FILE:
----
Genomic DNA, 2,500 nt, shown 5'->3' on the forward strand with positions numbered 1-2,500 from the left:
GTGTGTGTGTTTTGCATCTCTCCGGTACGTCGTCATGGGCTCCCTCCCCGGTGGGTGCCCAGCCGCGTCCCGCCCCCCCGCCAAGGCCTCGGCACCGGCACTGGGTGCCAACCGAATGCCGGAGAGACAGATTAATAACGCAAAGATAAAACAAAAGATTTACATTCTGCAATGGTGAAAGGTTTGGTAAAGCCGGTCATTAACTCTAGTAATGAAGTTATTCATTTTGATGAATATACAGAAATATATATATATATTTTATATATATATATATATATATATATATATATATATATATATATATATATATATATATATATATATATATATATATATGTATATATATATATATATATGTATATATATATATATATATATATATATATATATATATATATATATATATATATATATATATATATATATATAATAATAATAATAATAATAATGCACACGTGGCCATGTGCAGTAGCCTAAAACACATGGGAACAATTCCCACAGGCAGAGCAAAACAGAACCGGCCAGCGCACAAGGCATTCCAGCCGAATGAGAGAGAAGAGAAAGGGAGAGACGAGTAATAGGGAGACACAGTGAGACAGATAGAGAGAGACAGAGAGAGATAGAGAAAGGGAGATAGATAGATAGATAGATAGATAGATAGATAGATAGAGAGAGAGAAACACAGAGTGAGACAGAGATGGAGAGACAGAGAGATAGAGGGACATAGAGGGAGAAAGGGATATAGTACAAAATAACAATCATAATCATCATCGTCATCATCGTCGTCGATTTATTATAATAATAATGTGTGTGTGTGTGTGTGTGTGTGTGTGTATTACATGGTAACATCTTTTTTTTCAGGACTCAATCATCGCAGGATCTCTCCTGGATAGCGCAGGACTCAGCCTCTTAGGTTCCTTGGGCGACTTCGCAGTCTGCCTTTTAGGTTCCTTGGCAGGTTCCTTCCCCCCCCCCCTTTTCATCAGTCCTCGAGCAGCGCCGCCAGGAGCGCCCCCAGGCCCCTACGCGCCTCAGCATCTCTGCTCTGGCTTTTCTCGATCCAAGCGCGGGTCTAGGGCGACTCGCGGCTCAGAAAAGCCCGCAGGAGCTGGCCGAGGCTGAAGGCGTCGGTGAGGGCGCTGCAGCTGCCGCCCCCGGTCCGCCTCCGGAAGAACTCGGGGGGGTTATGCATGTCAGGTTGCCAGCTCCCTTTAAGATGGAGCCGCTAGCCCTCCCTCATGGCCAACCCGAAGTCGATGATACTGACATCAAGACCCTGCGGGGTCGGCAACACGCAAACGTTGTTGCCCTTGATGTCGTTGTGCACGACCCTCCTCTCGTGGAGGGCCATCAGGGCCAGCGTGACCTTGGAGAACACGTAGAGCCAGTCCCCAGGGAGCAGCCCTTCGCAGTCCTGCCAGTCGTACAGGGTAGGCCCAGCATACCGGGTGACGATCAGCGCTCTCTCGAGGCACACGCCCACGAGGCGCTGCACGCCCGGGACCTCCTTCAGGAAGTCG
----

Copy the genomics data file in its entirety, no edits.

Genomic DNA, 2,500 nt, shown 5'->3' on the forward strand with positions numbered 1-2,500 from the left:
GTGTGTGTGTTTTGCATCTCTCCGGTACGTCGTCATGGGCTCCCTCCCCGGTGGGTGCCCAGCCGCGTCCCGCCCCCCCGCCAAGGCCTCGGCACCGGCACTGGGTGCCAACCGAATGCCGGAGAGACAGATTAATAACGCAAAGATAAAACAAAAGATTTACATTCTGCAATGGTGAAAGGTTTGGTAAAGCCGGTCATTAACTCTAGTAATGAAGTTATTCATTTTGATGAATATACAGAAATATATATATATATTTTATATATATATATATATATATATATATATATATATATATATATATATATATATATATATATATATATATATATATATGTATATATATATATATATATGTATATATATATATATATATATATATATATATATATATATATATATATATATATATATATATATATATATATAATAATAATAATAATAATAATGCACACGTGGCCATGTGCAGTAGCCTAAAACACATGGGAACAATTCCCACAGGCAGAGCAAAACAGAACCGGCCAGCGCACAAGGCATTCCAGCCGAATGAGAGAGAAGAGAAAGGGAGAGACGAGTAATAGGGAGACACAGTGAGACAGATAGAGAGAGACAGAGAGAGATAGAGAAAGGGAGATAGATAGATAGATAGATAGATAGATAGATAGATAGAGAGAGAGAAACACAGAGTGAGACAGAGATGGAGAGACAGAGAGATAGAGGGACATAGAGGGAGAAAGGGATATAGTACAAAATAACAATCATAATCATCATCGTCATCATCGTCGTCGATTTATTATAATAATAATGTGTGTGTGTGTGTGTGTGTGTGTGTGTATTACATGGTAACATCTTTTTTTTCAGGACTCAATCATCGCAGGATCTCTCCTGGATAGCGCAGGACTCAGCCTCTTAGGTTCCTTGGGCGACTTCGCAGTCTGCCTTTTAGGTTCCTTGGCAGGTTCCTTCCCCCCCCCCCTTTTCATCAGTCCTCGAGCAGCGCCGCCAGGAGCGCCCCCAGGCCCCTACGCGCCTCAGCATCTCTGCTCTGGCTTTTCTCGATCCAAGCGCGGGTCTAGGGCGACTCGCGGCTCAGAAAAGCCCGCAGGAGCTGGCCGAGGCTGAAGGCGTCGGTGAGGGCGCTGCAGCTGCCGCCCCCGGTCCGCCTCCGGAAGAACTCGGGGGGGTTATGCATGTCAGGTTGCCAGCTCCCTTTAAGATGGAGCCGCTAGCCCTCCCTCATGGCCAACCCGAAGTCGATGATACTGACATCAAGACCCTGCGGGGTCGGCAACACGCAAACGTTGTTGCCCTTGATGTCGTTGTGCACGACCCTCCTCTCGTGGAGGGCCATCAGGGCCAGCGTGACCTTGGAGAACACGTAGAGCCAGTCCCCAGGGAGCAGCCCTTCGCAGTCCTGCCAGTCGTACAGGGTAGGCCCAGCATACCGGGTGACGATCAGCGCTCTCTCGAGGCACACGCCCACGAGGCGCTGCACGCCCGGGACCTCCTTCAGGAAGTCG